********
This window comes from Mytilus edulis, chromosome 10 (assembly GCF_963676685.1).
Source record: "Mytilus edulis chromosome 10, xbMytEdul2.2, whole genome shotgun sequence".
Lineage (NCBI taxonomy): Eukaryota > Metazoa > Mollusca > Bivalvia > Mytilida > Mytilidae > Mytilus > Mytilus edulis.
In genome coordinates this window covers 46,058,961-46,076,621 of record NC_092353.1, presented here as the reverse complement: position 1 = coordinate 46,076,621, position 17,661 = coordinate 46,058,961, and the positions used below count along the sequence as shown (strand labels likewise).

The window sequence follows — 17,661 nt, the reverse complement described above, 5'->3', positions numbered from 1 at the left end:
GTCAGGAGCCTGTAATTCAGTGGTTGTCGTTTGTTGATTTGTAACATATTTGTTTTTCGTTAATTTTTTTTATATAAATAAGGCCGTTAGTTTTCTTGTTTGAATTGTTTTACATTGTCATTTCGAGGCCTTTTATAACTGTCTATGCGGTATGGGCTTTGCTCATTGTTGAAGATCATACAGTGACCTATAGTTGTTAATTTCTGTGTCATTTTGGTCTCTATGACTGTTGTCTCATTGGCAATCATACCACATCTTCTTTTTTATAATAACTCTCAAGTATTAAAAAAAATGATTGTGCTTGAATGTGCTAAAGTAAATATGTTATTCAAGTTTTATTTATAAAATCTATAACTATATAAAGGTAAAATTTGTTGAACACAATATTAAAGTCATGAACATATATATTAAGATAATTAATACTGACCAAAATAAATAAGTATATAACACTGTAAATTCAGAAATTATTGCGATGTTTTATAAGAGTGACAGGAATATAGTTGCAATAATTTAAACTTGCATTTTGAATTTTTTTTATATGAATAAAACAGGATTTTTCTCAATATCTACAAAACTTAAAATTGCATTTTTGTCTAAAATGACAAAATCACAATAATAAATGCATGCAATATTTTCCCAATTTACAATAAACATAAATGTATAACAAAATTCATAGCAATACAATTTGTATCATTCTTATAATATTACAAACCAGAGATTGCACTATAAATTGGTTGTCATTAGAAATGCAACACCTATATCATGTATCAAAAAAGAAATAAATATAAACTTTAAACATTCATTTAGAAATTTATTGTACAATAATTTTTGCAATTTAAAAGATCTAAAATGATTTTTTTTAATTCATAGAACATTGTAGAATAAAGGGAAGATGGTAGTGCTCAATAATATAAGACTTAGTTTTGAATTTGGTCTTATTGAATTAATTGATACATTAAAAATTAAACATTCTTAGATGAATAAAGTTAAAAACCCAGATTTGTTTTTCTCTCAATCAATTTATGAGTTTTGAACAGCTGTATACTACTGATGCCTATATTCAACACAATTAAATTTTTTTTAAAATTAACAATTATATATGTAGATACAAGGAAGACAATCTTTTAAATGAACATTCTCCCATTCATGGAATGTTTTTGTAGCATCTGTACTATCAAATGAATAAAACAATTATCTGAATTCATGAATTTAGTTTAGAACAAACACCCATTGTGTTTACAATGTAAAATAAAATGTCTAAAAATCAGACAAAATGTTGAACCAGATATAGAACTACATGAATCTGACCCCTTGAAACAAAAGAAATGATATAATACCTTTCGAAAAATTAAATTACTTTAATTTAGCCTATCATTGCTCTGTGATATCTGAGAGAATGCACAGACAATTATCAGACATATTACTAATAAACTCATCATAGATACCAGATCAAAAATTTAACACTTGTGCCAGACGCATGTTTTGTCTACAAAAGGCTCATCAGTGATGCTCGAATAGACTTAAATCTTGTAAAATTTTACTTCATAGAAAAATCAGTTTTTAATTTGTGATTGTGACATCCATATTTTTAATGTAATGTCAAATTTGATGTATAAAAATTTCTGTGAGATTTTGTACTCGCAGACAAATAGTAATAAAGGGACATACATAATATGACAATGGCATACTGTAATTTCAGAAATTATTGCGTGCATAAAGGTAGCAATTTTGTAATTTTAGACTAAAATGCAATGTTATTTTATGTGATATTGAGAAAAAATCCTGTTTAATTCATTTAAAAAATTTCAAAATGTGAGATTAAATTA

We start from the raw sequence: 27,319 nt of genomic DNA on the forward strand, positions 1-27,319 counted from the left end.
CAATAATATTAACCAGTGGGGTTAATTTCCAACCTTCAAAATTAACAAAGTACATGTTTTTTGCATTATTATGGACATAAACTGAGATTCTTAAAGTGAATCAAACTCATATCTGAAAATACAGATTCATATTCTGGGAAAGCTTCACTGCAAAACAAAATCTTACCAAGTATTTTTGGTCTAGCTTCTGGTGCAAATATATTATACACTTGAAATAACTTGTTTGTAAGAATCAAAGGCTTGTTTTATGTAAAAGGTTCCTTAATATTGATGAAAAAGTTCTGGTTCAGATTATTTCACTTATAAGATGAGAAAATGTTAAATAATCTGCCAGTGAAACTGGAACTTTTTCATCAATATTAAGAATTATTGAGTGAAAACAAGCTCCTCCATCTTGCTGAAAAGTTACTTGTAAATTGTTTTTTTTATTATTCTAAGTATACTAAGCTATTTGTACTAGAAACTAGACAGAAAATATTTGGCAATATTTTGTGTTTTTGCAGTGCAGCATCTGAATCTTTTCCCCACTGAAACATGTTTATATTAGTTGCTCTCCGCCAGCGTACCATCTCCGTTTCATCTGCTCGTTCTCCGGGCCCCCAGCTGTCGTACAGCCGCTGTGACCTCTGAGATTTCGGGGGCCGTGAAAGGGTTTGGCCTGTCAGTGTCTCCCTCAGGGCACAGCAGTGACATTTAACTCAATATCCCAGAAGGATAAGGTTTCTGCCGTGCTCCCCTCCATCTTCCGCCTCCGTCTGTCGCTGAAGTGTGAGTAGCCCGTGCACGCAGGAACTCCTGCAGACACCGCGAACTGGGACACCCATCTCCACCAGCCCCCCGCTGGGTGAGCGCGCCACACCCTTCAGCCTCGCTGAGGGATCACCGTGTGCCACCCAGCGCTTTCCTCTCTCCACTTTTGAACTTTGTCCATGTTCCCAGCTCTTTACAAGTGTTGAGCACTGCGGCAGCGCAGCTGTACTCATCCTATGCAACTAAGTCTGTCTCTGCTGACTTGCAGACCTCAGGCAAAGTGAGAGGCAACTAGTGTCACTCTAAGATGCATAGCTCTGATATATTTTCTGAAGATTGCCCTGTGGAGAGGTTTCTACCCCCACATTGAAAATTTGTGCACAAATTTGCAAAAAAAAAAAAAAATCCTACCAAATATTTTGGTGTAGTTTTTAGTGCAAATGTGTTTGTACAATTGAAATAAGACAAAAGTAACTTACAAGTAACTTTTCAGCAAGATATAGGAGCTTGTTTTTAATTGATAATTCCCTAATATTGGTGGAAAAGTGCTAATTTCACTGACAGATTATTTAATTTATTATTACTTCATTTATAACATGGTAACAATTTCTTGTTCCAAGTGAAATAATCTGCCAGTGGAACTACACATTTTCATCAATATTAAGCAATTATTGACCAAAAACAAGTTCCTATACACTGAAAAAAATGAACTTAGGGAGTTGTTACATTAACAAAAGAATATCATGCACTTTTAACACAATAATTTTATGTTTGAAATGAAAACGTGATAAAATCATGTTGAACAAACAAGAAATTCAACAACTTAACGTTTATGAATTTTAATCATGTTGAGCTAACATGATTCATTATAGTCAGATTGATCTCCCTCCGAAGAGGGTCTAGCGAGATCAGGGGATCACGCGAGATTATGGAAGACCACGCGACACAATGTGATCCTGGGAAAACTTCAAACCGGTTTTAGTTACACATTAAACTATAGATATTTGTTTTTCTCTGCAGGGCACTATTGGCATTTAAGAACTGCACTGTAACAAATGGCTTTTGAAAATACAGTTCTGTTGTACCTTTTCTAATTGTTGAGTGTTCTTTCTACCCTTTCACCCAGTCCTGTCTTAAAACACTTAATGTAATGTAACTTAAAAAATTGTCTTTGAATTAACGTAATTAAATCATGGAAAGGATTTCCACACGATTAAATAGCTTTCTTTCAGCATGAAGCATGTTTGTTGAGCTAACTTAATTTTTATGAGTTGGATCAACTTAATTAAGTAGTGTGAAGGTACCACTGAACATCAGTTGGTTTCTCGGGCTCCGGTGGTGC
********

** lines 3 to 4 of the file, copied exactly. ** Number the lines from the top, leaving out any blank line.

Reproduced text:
Lineage (NCBI taxonomy): Eukaryota > Metazoa > Mollusca > Bivalvia > Mytilida > Mytilidae > Mytilus > Mytilus edulis.
In genome coordinates this window covers 46,058,961-46,076,621 of record NC_092353.1, presented here as the reverse complement: position 1 = coordinate 46,076,621, position 17,661 = coordinate 46,058,961, and the positions used below count along the sequence as shown (strand labels likewise).